As mentioned above, once you’ve chosen your optimal pliers, placing them correctly on the tip is crucial. Place the jaws slowly and carefully on the old, worn-out tip so that the entire remainder of the tip is being clamped by the jaw, but so none of the jaw is clamped onto the heel! You can see the illustration on our How-To page for an example – notice how the pliers have the entire tip.

Once you’re confident of the placement, grip the shoe firmly to make sure it doesn’t slip, and watch your fingers so you don’t pinch yourself! It is common for pliers to slip if improperly placed; to prevent this, add pressure slowly as you squeeze good and hard. As we’ve said – these tips are meant to stay in your shoes, and before you can pull them out, you need to have a good grip on them. A good pair of pliers will give you better leverage on the tip, so you won’t have to squeeze so hard, but a solid grip with any pair of pliers ought to do the trick. Once your grip on the old tip is firm, it’s time to pull!
We tend to alternate between three types of pulling until the tip comes out, namely:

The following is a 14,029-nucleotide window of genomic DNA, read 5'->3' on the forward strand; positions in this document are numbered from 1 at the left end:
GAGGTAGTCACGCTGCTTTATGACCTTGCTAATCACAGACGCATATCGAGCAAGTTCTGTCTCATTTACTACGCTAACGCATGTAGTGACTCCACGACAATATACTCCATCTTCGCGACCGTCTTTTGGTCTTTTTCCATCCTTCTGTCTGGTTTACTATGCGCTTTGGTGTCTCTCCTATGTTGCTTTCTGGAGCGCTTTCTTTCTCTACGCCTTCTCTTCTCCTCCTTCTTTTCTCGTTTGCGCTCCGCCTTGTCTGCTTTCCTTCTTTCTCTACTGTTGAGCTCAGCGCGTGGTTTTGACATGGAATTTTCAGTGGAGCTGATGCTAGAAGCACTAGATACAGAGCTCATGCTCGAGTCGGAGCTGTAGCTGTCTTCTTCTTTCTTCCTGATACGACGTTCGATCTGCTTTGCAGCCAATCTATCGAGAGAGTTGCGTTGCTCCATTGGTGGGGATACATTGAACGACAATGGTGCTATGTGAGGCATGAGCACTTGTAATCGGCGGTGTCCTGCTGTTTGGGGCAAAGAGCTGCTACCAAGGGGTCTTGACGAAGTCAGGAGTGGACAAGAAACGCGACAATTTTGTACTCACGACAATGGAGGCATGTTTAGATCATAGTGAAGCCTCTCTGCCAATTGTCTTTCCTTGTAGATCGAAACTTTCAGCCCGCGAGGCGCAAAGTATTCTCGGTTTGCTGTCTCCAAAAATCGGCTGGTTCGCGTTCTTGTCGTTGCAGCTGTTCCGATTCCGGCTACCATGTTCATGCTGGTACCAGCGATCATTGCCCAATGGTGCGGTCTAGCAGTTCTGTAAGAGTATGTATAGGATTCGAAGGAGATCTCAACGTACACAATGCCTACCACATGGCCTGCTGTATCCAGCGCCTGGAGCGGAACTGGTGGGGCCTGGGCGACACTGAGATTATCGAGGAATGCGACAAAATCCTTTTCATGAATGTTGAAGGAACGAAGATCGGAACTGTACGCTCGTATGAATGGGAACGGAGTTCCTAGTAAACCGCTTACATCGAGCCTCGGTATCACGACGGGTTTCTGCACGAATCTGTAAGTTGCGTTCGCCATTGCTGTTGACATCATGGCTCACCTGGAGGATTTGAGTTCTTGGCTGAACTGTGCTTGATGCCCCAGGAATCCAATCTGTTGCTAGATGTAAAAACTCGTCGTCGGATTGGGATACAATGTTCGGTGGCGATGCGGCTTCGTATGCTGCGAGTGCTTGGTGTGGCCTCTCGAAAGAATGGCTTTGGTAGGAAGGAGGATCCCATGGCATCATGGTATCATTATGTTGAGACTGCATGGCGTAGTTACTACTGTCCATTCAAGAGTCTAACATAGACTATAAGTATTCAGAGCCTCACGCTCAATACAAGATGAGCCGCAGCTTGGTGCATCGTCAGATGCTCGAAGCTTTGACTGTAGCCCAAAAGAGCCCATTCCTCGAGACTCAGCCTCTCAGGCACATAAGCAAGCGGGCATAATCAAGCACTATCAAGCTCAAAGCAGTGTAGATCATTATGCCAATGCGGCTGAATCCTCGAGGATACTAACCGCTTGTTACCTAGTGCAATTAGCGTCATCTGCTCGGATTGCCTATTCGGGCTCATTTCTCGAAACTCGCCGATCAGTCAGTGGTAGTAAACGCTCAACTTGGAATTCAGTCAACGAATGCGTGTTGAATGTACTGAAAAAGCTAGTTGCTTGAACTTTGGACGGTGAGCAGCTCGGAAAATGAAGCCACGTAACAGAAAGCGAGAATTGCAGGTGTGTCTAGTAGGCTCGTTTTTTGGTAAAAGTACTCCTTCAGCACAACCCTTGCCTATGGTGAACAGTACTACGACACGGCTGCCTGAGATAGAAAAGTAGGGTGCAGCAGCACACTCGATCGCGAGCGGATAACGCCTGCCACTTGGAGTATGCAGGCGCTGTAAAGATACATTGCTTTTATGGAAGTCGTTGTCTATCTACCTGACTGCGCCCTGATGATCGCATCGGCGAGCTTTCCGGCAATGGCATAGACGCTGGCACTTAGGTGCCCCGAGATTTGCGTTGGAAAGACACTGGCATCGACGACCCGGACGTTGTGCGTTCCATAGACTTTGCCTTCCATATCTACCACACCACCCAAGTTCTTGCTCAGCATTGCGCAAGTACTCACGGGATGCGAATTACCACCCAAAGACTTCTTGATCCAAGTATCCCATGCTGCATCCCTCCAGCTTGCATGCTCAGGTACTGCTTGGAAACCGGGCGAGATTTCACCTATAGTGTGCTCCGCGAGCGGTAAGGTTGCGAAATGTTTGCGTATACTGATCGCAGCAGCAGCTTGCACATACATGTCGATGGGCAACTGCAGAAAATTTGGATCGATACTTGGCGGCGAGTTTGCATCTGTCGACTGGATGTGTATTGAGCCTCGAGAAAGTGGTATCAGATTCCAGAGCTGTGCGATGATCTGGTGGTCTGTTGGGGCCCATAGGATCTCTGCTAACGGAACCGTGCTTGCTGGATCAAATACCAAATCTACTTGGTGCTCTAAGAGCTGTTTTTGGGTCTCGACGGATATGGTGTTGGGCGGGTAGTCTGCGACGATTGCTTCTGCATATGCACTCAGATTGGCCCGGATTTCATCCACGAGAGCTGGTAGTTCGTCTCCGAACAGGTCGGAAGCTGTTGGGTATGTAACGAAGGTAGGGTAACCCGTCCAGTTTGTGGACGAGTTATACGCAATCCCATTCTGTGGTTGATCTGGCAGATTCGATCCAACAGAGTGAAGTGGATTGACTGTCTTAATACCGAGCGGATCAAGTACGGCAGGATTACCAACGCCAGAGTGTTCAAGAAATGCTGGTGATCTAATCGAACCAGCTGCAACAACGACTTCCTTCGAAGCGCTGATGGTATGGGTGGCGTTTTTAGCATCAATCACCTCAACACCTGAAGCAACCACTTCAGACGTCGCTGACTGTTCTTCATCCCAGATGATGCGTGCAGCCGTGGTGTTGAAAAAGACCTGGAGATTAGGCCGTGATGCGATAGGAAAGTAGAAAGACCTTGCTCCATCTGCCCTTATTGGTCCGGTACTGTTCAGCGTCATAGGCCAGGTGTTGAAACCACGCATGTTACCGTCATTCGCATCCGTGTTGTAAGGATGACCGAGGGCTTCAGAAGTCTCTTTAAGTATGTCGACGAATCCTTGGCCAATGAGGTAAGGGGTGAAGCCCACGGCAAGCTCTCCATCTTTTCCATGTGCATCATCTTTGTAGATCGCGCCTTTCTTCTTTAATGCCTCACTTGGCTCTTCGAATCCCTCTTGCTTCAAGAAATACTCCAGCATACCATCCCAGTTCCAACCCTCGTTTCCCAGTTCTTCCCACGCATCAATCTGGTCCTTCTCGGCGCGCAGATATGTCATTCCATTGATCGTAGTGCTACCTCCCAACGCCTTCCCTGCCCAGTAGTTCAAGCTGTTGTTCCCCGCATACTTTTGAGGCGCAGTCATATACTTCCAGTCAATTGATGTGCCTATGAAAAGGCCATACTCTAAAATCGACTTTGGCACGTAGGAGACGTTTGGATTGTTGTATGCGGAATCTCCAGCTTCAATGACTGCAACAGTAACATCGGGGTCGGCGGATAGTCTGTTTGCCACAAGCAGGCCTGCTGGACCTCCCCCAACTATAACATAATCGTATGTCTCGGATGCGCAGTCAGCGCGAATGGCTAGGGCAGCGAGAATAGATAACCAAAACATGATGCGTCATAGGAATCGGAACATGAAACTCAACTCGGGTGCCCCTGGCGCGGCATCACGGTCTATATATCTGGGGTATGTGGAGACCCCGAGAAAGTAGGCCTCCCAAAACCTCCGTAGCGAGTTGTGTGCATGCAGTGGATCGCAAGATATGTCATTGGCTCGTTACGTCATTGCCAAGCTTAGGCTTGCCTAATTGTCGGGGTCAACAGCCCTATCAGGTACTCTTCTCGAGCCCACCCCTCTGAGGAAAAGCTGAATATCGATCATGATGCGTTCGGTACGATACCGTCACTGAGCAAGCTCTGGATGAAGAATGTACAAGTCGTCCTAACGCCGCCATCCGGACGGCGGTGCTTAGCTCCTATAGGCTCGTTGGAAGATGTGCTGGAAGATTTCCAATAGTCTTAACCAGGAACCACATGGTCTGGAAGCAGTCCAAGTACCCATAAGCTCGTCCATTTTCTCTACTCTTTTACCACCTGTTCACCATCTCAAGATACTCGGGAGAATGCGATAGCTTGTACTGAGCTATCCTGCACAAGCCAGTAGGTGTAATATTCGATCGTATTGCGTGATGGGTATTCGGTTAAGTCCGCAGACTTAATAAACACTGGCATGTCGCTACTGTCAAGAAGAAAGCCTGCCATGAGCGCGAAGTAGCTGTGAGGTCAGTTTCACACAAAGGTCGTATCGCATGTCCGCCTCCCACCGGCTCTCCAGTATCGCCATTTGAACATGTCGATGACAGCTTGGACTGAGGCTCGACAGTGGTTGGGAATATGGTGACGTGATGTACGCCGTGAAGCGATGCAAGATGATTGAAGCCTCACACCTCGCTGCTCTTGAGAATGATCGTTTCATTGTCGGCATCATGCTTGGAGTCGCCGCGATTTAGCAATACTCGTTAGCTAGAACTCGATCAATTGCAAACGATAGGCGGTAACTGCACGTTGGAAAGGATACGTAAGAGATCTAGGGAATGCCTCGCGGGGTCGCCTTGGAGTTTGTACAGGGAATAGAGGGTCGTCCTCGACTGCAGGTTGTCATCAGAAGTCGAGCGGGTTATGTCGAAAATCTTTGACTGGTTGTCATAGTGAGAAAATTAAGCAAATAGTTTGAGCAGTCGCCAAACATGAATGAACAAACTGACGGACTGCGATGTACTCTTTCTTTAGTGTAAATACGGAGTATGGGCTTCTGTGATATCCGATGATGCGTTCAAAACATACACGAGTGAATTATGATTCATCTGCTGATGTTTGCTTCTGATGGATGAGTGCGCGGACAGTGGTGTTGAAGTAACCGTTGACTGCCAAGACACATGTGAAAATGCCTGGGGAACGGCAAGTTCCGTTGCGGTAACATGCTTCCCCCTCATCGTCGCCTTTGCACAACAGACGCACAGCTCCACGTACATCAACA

1. A good, solid, straight-out, away-from-the-heel pull. This takes the most muscle, but will probably be the pull that gets the tip out.
  2. A very slight twisting and wrist rotation while pulling out. This helps to loosen the tip, but you don’t want to twist the tip around inside the heel! The pin on the heeltip has grooves to keep it from turning around inside the heel; too much twisting during removal (or insertion of the new tip, for that matter) can stop those grooves from sticking in place inside the heel.
  3. A very slight round circling movement of the whole arm while pulling out. This helps to make sure the tip isn’t jammed in at an angle while pulling out. Don’t put too much circular rotation on the tip, or you could weaken or break the actual heel!
This is a lot of detail for what will almost certainly be a very easy procedure – really, you squeeze and pull! If you don’t feel comfortable pulling the tip out yourself, it’s usually not hard to find someone who enjoys working with tools who will be glad to help with this simple job. Personally, I ask my husband to help – he usually doesn’t care about my shoes, but I hand him a stiletto and a pair of pliers, and he’s suddenly very interested, and happy to appear useful!